Chile That's over the Top: Share New Mexico's Love Affair with the Great Frito Pie

By Niederman, Sharon | Sunset, May 2002 | Go to article overview

Chile That's over the Top: Share New Mexico's Love Affair with the Great Frito Pie


Niederman, Sharon, Sunset


Elmer Doolin of San Antonio, Texas, made a successful bid for culinary immortality when he founded the Frito Company in 1932, originally manufacturing his crunchy corn chips in the family kitchen.

But mom did him one better. Sometime during the early 1930s, Daisy Dean Doolin gave in to a curious impulse: She dumped her chile over a bunch of Fritos. It was the invention of the Frito pie, and since Mrs. Doolin's time, generations of Cub Scouts, rodeo attendees, and county fair--goers have accumulated fond memories of this down-home dish. In fact, the state of New Mexico has adopted it as its own, with several eateries churning out some of the best Frito pies you'll find anywhere.

The formula of pie

The most authentic Frito pie, many say, is created when red chile is ladled directly into a small bag of Fritos. That's the way Teresa Hernandez makes the "world famous" Frito pies she serves at the Five and Dime General Store in Santa Fe. Hernandez began working at Woolworth's (now the Five and Dime) on the plaza in 1953, introducing the Frito pie there in the 1960s. Today, the establishment serves more than 56,000 tasty Frito pies a year made with her mother's secret recipe for tangy red chile. She refuses to add any garnishes, maintaining that "the original didn't have lettuce or tomato!" Says Hernandez: "The trick is to get the chile in the bag. But if you love what you're doing, everything will come out good!"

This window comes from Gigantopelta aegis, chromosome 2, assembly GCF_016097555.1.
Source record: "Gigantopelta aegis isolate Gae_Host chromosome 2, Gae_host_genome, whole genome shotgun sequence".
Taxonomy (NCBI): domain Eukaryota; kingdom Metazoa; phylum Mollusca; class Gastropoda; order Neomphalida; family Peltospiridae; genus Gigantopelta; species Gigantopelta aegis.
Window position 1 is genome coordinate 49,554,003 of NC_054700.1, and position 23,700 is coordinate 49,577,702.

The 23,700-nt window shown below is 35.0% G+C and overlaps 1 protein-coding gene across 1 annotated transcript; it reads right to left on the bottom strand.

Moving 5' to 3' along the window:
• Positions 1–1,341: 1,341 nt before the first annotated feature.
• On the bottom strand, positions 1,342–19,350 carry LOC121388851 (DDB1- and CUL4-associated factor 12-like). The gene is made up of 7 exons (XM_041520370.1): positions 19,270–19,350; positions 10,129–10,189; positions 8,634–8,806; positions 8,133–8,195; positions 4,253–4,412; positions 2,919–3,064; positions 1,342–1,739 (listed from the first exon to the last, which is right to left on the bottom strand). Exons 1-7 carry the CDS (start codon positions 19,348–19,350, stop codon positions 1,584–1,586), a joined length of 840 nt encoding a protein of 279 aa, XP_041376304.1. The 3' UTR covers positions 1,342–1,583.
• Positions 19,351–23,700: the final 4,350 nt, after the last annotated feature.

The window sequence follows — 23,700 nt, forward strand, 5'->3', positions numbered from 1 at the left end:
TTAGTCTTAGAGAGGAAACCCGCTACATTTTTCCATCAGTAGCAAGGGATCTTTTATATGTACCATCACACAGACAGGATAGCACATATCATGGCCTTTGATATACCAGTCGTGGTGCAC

Next to nostalgia, the quality of the red chile is probably the most important ingredient in the Frito pie. At the Diner, a popular stop in Tres Piedras, 30 miles northwest of Taos on U.S. 285, the chile is irresistible.

Owner Barbara Cozart prepares her chile from her own recipe, and she is "very particular" about her ingredients, using only locally grown red chilies from the Espanola Valley. Her version is rich, crimson, and satisfying, with the meat-and-bean-filled chile saturating the crispy Fritos to just the right level of pliability. Built in the early 1940s and the only A.H. Valentine diner still standing in New Mexico, the Diner has its original red stools and mirrored stainless steel counter. Cozart proudly serves her Frito pies in the Diner's vintage bowls.

A slightly updated version of the Frito pie is found at Orlando's New Mexican Cafe in El Prado, a couple of miles north of the Taos plaza via Paseo del Pueblo Norte (State 68). Served in a generous soup bowl, Orlando's Frito pie is a deep-dish wonder consisting of either beef or chicken (your choice), beans, savory red or green chile, and plenty of shredded lettuce, tomatoes, and cheese. …

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